A lot of Republicans, reeling from Tuesday's smash-up, are suggesting just that: give up on abortion or gay marriage, focus on economics and jobs. There's some evidence to support this strategy, but there's also a lot that contradicts it.
A friend of mine, a Hollywood writer who wishes to remain anonymous, is a deeply conservative -- and deeply depressed -- Roman Catholic who lives in Los Angeles, is a hugely successful writer and producer (translation: he's got a lot of Emmys) put it this way in an email exchange we had this morning, in which both of us tackled the "social issue" issue:
I have no great love of social issues. I would prefer to avoid them altogether. My fear is that's less possible now that social issues are increasingly becoming public policy. It's no longer okay to personally feel someway and avoid it in public debates because we pay for everything. A desire to not pay for something equals opposition.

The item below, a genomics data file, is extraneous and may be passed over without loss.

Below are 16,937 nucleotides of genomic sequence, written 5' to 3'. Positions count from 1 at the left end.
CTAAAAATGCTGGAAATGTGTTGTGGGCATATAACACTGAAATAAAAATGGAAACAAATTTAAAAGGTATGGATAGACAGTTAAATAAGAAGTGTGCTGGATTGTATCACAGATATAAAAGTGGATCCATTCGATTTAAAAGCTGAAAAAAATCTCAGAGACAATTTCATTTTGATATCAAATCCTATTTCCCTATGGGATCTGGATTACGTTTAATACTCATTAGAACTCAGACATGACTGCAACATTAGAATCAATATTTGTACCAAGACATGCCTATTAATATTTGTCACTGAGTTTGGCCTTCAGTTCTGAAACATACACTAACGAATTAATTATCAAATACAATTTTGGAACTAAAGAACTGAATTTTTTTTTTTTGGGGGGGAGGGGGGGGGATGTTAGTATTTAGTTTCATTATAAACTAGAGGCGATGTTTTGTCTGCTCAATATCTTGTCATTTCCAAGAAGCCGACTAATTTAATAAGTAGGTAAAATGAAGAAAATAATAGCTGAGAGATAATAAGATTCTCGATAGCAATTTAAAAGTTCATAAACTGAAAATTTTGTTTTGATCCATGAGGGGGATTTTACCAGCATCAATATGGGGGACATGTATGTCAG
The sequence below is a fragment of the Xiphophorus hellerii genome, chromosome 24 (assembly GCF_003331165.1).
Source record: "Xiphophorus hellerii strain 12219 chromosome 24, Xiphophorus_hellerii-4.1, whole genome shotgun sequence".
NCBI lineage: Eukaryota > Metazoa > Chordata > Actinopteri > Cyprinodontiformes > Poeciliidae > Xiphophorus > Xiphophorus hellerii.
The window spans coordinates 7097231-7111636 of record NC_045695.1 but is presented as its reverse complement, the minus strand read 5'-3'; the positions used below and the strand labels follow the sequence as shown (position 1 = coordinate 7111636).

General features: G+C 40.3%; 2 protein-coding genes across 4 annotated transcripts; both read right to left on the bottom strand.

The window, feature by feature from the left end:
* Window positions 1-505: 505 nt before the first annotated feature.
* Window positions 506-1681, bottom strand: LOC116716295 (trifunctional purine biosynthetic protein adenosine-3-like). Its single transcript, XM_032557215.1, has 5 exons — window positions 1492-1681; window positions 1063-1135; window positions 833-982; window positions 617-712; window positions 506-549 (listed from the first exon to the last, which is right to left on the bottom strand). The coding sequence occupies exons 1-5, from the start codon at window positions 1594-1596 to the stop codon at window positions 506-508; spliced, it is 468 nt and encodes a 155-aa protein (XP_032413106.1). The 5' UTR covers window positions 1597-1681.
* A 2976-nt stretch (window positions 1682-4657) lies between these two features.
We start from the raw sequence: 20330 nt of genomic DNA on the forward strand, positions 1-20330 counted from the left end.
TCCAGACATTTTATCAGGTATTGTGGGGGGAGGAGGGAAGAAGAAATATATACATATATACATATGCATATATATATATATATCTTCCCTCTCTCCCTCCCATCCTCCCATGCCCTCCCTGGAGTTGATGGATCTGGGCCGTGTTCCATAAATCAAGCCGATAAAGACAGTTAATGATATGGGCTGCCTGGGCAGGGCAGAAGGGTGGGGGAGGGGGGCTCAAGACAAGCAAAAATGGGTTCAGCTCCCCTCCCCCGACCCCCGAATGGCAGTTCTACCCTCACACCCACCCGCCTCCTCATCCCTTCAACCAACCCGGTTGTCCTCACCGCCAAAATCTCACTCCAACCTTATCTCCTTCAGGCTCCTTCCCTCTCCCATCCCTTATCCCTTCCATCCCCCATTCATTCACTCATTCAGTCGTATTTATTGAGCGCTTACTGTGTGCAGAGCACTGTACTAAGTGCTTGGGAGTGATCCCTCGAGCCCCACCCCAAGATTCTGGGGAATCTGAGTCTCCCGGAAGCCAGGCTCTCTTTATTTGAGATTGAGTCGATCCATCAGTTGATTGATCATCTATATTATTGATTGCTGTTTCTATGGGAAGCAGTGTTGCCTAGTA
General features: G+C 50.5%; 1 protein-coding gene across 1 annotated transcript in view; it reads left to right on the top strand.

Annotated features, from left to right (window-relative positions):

That seems like an interesting fault-line, and one that our side has had trouble articulating clearly. It seems like even folks who are pro-abortion rights would agree that parental consent laws are necessary, and that no one should be forced to pay for a procedure they believe is infanticide. I mean, right? That should be an easy one for the American voter.
Or does Tuesday tell us the opposite?